DeepBreath87

Member
Jun 15, 2019
4,136
8,169
615
Who knows. But as (I think Evilore) posted in a chart, loan rates are based on criteria and his tier was 6%+ already. Why his is 8% probably has to do with the amount and maybe a shitty credit rating.

Thats the amazing thing about student loans. It's really no different than when I had them 20 years ago (I had 3 of them as I went back to grad school). The interest rate on them is typically Prime + xxx%. In Canada, some provinces now have 0-2%, but some are prime + 1-2%. So overall not bad. How the US has tiers at 5-8% is nuts when mortgages are at 2-3% (you can actually get a mortgage for under 2% if your credit is good), car dealerships sell cars at 3% or less, yet a student loan is 5%+.

Figure that one out.
The difference would be a mortgage has collateral, which is the house. So if you go bust and can’t pay, the bank takes your house to cover the loss. With education, there is nothing for the bank to take besides your future income. So the risk profile is far different.

Of course the government doesn’t care and keeps allowing people to take out exorbitant loans that can never hope to repay, which is essentially signing kids up for indentured servitude before they’re old enough to buy a beer.
 
Last edited:
  • Like
Reactions: StreetsofBeige

dave_d

Member
Jan 31, 2005
2,124
827
1,580
Who knows. But as (I think Evilore) posted in a chart, loan rates are based on criteria and his tier was 6%+ already. Why his is 8% probably has to do with the amount and maybe a shitty credit rating.

Thats the amazing thing about student loans. It's really no different than when I had them 20 years ago (I had 3 of them as I went back to grad school). The interest rate on them is typically Prime + xxx%. In Canada, some provinces now have 0-2%, but some are prime + 1-2%. So overall not bad. How the US has tiers at 5-8% is nuts when mortgages are at 2-3% (you can actually get a mortgage for under 2% if your credit is good), car dealerships sell cars at 3% or less, yet a student loan is 5%+.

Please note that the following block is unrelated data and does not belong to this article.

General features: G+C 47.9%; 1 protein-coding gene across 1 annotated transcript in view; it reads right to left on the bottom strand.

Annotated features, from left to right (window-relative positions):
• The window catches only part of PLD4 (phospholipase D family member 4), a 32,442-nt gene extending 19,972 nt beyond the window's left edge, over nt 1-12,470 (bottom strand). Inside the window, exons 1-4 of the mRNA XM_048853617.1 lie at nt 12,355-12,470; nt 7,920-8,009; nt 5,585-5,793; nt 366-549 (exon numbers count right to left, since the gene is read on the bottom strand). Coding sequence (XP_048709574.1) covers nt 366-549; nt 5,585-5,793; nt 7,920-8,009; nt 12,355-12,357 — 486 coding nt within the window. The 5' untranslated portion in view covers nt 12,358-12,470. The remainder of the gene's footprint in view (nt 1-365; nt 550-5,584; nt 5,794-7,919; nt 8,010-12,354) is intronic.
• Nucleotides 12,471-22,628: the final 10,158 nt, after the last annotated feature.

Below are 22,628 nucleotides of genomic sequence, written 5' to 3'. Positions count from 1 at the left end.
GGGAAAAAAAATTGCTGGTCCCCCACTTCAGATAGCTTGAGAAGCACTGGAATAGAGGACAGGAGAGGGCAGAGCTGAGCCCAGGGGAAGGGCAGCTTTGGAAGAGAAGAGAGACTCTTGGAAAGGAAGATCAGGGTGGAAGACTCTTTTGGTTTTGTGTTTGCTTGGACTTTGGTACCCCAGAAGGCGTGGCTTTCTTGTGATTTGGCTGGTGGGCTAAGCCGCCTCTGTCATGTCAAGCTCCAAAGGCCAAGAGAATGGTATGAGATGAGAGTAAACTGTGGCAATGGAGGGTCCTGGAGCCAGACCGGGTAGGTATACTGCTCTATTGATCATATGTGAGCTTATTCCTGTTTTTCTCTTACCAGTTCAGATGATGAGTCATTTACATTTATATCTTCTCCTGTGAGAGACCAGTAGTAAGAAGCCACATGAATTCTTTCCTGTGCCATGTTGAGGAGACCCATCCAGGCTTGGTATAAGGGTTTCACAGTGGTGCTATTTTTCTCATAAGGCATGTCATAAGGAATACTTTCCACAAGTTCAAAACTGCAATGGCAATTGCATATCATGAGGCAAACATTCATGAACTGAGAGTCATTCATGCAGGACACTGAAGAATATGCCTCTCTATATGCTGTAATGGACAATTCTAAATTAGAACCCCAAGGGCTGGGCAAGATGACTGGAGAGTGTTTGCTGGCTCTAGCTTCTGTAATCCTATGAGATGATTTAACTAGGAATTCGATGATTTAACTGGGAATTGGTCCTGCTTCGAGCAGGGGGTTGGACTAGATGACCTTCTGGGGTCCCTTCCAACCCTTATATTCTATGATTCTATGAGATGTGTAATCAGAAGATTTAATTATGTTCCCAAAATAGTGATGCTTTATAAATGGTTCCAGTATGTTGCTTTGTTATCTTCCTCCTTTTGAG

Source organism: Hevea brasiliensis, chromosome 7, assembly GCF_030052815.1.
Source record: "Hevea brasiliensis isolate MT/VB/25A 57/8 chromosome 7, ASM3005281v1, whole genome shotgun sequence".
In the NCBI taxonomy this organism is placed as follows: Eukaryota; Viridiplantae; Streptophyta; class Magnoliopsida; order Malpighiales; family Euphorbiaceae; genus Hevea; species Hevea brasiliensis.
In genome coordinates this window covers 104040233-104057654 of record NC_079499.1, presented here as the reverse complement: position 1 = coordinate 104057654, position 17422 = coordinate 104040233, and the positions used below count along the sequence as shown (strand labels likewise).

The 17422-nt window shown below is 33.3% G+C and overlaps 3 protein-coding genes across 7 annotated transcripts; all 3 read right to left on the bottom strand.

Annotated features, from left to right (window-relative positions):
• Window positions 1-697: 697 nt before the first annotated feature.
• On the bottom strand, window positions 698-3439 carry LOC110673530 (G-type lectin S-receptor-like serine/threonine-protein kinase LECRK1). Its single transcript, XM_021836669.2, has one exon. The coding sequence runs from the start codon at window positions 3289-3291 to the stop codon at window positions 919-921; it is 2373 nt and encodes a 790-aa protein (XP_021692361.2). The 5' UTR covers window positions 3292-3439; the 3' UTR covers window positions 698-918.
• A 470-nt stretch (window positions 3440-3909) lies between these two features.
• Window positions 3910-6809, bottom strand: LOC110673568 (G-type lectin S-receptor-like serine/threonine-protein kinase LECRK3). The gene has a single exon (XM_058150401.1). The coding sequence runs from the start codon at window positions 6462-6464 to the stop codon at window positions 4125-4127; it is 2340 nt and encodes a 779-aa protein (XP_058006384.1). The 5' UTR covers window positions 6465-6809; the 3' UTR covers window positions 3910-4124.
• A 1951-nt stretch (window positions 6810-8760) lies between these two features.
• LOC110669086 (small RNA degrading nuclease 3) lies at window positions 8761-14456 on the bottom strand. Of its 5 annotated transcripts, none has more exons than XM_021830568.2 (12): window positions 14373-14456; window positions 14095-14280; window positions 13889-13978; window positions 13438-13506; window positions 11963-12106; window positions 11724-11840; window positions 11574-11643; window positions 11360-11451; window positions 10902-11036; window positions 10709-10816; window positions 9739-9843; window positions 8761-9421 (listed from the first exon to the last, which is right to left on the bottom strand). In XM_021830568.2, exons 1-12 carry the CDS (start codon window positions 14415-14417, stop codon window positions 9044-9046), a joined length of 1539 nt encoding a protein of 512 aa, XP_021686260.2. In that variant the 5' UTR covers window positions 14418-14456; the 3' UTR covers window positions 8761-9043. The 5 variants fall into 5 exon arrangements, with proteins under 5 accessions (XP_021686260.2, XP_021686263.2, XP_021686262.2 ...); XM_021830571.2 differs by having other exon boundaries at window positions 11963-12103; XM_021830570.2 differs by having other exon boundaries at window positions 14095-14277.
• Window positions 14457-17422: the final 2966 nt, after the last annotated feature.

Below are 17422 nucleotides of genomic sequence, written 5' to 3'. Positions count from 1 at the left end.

Figure that one out.
Well there is one big difference now vs 20 years ago. 20 years ago banks were the originator of student loans. That changed around 2009/2010 when the Feds nationalized the student loan industry.(They own something like 92% of all loans these days.
 
  • Like
Reactions: StreetsofBeige

dave_d

Member
Jan 31, 2005
2,124
827
1,580
The difference would be a mortgage has collateral, which is the house. So if you go bust and can’t pay, the bank takes your house to cover the loss. With education, there is nothing for the bank to take besides your future income. So the risk profile is far different.

Of course the government doesn’t care and keeps allowing people to take out exorbitant loans that can never hope to repay, which is essentially signing kids up for indentured servitude before they’re old enough to buy a beer.
Pretty much. It used to be banks didn't want to loan young people with no credit money for an unsecured debt for exactly the reasons you state. Of course then the law was changed to prevent you from using bankruptcy and all of a sudden student loans became insanely lucrative.
 

DeepBreath87

Member
Jun 15, 2019
4,136
8,169
615
Well there is one big difference now vs 20 years ago. 20 years ago banks were the originator of student loans. That changed around 2009/2010 when the Feds nationalized the student loan industry.(They own something like 92% of all loans these days.
And banks actually had to worry about people not repaying as well. So they weren’t going to underwrite $200,000 loans for English Lit undergrad degrees.
 
  • Like
Reactions: dave_d

Cimarron

Member
Jun 7, 2004
3,223
48
1,605
Beantown
Unpopular opinion: You should not accrue more college debt than what your starting salary will be.
Even more unpopular opnion: Arts majors are only really worth it if you are good enough to get a scholarship.
 

dave_d

Member
Jan 31, 2005
2,124
827
1,580
And banks actually had to worry about people not repaying as well. So they weren’t going to underwrite $200,000 loans for English Lit undergrad degrees.